The Minister gave as the only reason for altering the income limit the change in pension levels at the end of last year, but there are other reasons which are also relevant to those who are not retired as well as to the pensioners who have applied, or should be persuaded to apply, for rate rebate. The first reason is the sharp rise in the cost of living during the last 12 to 18 months. There is nothing new about inflation or rises in the cost of living, but it is decades since we have seen such a sharp rise as in the last year or so. That is the general background to the orders.

Secondly, there is the failure in the take-up by people entitled to rebate over the past year and more. There has been a reduction in take-up during a period when the cost of rates has risen as expansion of services has increased rate expenditure. There has been, therefore, no decline in need. Indeed, it has become even greater as a result of Government policy in altering the domestic element in the rate support grant last year. There is a heavier burden on the domestic ratepayers now because there has been a reduction in the benefit of the rate support grant to local authorities. The hon. Gentleman has quoted an average likely rebate of about £18. Even with this increase, some people will be carrying a heavier burden on their personal budgets because of increased rates—an increase which could have been ameliorated much more had the Government maintained the previous levels of domestic element in the rate support grant. As long ago as 1968 the then Minister of Housing and Local Government indicated that the average rebate was about £16. There has been a considerable increase in the cost of living since that time and an increase in rate expenditure. Indeed, since 1968 there has been a rise in costs amounting to some 25 per cent. If my figures are correct, this represents a good deal more than an expected rebate of £18 in the forthcoming year.

Mr. Graham Page

If I may put the record straight, the figure of £18.39 was for 1970.71, and I am unable to give a reasonable estimate for 1971.72 or for 1972.73. It will obviously be a larger figure because the average rate bill in England and Wales will be about £7 more than it was in 1970.71.

Mr. Freeson

I suggest that in a year from now it will not be unreasonable, if we are to maintain a fair level of assistance which is necessary to those on low incomes, to expect a figure of £22 or £23 average at least—and possibly more taking into account rises in rates. After all, the rating system is a regressive form of taxation: the smaller the income, the heavier the burden. Therefore, in operating the scheme a greater measure of assistance is needed to maintain the position of these people, particularly since the Minister suggests that the scheme is not good enough as it stands. We should seek better and more effective ways of helping people.

On the question of take-up, new and fresh methods must be found to intensify publicity. One of the regrettable features of the rent rebate scheme has been the failure in take-up by people in need. This failure is reflected in the number of those who fail to apply for rebate. I have asked various constituents why they have not taken the opportunity to apply for rate rebate, and I have found that they have not known they are entitled to claim simply because they have not been aware of the rate element contained in their rent, even though they have seen their rents increasing.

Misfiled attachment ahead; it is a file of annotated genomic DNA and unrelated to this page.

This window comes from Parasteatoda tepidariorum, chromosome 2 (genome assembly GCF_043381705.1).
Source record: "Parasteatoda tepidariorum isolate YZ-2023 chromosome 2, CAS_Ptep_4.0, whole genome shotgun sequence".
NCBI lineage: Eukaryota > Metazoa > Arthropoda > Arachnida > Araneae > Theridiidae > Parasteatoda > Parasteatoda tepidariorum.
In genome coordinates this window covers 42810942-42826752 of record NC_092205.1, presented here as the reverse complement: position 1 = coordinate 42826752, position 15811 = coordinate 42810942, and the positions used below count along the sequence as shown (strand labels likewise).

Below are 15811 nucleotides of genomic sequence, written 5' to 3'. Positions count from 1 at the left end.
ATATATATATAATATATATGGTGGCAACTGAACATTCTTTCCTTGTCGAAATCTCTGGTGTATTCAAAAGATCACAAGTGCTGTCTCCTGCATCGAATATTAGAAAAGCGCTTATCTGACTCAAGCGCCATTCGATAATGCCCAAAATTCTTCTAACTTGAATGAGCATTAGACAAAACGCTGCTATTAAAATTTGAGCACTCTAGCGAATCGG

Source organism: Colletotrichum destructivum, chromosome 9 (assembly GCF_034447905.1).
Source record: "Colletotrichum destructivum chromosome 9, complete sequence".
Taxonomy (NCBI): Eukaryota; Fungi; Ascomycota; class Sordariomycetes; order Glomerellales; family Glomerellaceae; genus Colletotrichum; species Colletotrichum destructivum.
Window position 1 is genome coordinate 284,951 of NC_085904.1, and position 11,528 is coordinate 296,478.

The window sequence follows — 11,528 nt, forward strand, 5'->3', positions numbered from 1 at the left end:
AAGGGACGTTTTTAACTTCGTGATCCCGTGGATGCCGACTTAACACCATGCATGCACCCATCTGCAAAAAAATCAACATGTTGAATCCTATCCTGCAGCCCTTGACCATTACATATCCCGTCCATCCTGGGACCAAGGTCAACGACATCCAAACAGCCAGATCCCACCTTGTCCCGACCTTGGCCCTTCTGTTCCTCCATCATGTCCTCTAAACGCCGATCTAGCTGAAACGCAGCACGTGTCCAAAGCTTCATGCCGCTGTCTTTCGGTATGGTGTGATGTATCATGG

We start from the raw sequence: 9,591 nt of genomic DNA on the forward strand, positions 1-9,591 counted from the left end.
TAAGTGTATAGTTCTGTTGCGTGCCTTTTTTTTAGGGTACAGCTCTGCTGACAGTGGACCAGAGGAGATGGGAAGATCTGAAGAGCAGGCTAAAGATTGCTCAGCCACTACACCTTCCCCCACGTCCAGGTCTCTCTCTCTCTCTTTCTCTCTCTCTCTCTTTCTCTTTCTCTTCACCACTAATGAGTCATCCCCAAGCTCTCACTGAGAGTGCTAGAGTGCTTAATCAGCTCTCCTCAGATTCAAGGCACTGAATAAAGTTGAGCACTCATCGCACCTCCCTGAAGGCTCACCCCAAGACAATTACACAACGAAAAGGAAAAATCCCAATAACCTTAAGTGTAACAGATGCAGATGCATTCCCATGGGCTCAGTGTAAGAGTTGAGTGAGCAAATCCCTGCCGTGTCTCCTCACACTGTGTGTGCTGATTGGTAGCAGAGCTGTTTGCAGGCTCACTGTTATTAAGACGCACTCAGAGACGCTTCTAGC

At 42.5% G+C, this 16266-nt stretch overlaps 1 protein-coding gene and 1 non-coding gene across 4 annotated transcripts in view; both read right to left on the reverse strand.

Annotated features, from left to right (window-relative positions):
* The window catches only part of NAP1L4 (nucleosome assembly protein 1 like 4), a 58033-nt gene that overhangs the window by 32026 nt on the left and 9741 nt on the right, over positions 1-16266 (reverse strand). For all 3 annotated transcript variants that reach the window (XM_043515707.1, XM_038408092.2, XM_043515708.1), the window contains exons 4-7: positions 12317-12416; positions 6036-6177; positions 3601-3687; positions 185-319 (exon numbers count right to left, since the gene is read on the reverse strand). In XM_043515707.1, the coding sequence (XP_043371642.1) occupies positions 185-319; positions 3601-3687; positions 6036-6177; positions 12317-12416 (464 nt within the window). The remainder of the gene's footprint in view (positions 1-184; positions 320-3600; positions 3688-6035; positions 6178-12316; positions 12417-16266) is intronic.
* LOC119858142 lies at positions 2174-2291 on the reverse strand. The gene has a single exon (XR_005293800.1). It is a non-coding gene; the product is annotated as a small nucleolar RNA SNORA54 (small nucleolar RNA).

It is important to identify this area of furnished tenants who are, generally speaking, those with lower incomes, particularly in the Inner London area. The same may be true in other parts of the country but Inner London comprises about half the furnished dwellings in the country. Those are the people generally with the lowest incomes, usually paying the highest rents for the most unsatisfactory type of accommodation in many instances. These are the kind of families to whom it should be made clear, by publicity and personal contact, that they are entitled, as much as anyone else, to establish the rate element in the rent they pay and to apply to the local authority for assistance.

Without wanting to sound unkind, I must ask what fresh ideas if any—and I realise the difficulties, if not as a politician then as an ex-journalist—there have been in publicising this service to those in need.

I turn to a narrow but important point. The Minister referred to the period over which income shall be taken as a basis for application for rate rebates. This is in line with what has been past practice under the system, the six-monthly period. Why are the Government proposing to make no change in the periods over which income is measured for rent rebate purposes? I ask this for two reasons. First, experience with the original Rating Act of 1966, consolidated by a later Act, shows that the six-monthly income basis for such rebates has caused much difficulty in a number of cases with regard to verification of earnings, especially where applicants change jobs. I am speaking not of retirement pensioners but of that 20 per cent. to which the Minister by implication referred, who are not retirement pensioners but who apply for rate rebates and are entitled to receive them. There have been quite a number of cases over the years where there have been difficulties in verification of earnings, particularly where jobs are changed.